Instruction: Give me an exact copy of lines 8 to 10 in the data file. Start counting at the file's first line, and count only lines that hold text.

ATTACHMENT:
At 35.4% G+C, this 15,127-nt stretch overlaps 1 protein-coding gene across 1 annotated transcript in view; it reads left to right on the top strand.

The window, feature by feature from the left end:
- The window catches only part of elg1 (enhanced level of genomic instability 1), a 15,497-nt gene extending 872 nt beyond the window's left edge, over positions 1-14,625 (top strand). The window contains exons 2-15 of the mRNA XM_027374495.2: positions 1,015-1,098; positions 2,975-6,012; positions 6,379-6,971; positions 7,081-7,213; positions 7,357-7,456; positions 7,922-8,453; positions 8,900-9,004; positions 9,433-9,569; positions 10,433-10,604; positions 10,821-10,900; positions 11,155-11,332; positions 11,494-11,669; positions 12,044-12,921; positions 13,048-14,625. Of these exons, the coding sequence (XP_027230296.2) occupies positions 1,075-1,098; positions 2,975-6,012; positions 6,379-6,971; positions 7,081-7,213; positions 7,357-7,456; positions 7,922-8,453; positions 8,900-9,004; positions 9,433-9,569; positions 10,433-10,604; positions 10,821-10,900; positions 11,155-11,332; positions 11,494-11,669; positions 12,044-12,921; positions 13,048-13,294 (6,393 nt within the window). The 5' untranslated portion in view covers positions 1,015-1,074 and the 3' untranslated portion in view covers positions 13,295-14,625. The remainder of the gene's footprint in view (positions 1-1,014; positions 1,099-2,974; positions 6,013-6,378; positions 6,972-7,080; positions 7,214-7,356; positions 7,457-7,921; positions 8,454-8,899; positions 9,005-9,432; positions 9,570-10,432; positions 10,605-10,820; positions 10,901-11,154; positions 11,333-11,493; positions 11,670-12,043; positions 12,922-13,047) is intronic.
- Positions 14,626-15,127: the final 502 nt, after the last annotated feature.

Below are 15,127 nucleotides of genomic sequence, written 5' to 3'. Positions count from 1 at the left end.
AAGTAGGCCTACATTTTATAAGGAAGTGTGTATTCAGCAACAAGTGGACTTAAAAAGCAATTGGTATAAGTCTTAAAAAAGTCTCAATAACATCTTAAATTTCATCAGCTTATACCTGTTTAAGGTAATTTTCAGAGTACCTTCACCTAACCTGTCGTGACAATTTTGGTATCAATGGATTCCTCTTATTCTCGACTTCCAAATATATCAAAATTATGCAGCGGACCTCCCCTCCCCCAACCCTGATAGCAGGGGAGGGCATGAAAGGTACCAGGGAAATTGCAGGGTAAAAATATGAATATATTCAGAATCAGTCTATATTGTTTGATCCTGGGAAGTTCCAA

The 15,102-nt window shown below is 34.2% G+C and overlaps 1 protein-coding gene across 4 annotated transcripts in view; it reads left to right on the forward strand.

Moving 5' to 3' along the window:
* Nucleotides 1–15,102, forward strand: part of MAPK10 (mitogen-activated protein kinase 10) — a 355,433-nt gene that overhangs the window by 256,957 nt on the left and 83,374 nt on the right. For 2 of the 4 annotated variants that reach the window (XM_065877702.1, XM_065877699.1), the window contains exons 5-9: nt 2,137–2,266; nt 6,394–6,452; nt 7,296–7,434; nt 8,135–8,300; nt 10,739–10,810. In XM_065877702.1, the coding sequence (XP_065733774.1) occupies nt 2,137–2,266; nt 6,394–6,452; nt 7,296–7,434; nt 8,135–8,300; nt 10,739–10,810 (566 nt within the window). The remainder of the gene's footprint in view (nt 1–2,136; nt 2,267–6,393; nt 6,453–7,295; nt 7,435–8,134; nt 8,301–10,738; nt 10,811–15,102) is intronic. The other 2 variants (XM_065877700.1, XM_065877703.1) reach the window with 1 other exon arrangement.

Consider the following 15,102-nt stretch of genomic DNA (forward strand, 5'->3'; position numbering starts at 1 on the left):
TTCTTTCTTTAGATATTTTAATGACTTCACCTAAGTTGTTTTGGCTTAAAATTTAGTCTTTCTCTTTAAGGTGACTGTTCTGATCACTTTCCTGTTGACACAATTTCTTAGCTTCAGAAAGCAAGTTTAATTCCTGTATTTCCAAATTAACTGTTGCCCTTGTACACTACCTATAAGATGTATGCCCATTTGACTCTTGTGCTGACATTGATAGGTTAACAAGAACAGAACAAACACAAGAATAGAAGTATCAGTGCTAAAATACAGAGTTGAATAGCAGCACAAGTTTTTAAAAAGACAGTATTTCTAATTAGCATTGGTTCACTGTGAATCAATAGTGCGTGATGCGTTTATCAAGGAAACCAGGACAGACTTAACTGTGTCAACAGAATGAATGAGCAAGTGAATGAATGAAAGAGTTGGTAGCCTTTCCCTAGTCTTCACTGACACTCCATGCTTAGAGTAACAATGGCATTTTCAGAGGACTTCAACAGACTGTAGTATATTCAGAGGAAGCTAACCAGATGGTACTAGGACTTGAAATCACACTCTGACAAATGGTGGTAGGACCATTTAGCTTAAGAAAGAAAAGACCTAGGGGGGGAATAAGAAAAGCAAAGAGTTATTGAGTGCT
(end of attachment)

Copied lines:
Moving 5' to 3' along the window:
* Nucleotides 1–15,102, forward strand: part of MAPK10 (mitogen-activated protein kinase 10) — a 355,433-nt gene that overhangs the window by 256,957 nt on the left and 83,374 nt on the right. For 2 of the 4 annotated variants that reach the window (XM_065877702.1, XM_065877699.1), the window contains exons 5-9: nt 2,137–2,266; nt 6,394–6,452; nt 7,296–7,434; nt 8,135–8,300; nt 10,739–10,810. In XM_065877702.1, the coding sequence (XP_065733774.1) occupies nt 2,137–2,266; nt 6,394–6,452; nt 7,296–7,434; nt 8,135–8,300; nt 10,739–10,810 (566 nt within the window). The remainder of the gene's footprint in view (nt 1–2,136; nt 2,267–6,393; nt 6,453–7,295; nt 7,435–8,134; nt 8,301–10,738; nt 10,811–15,102) is intronic. The other 2 variants (XM_065877700.1, XM_065877703.1) reach the window with 1 other exon arrangement.

Consider the following 15,102-nt stretch of genomic DNA (forward strand, 5'->3'; position numbering starts at 1 on the left):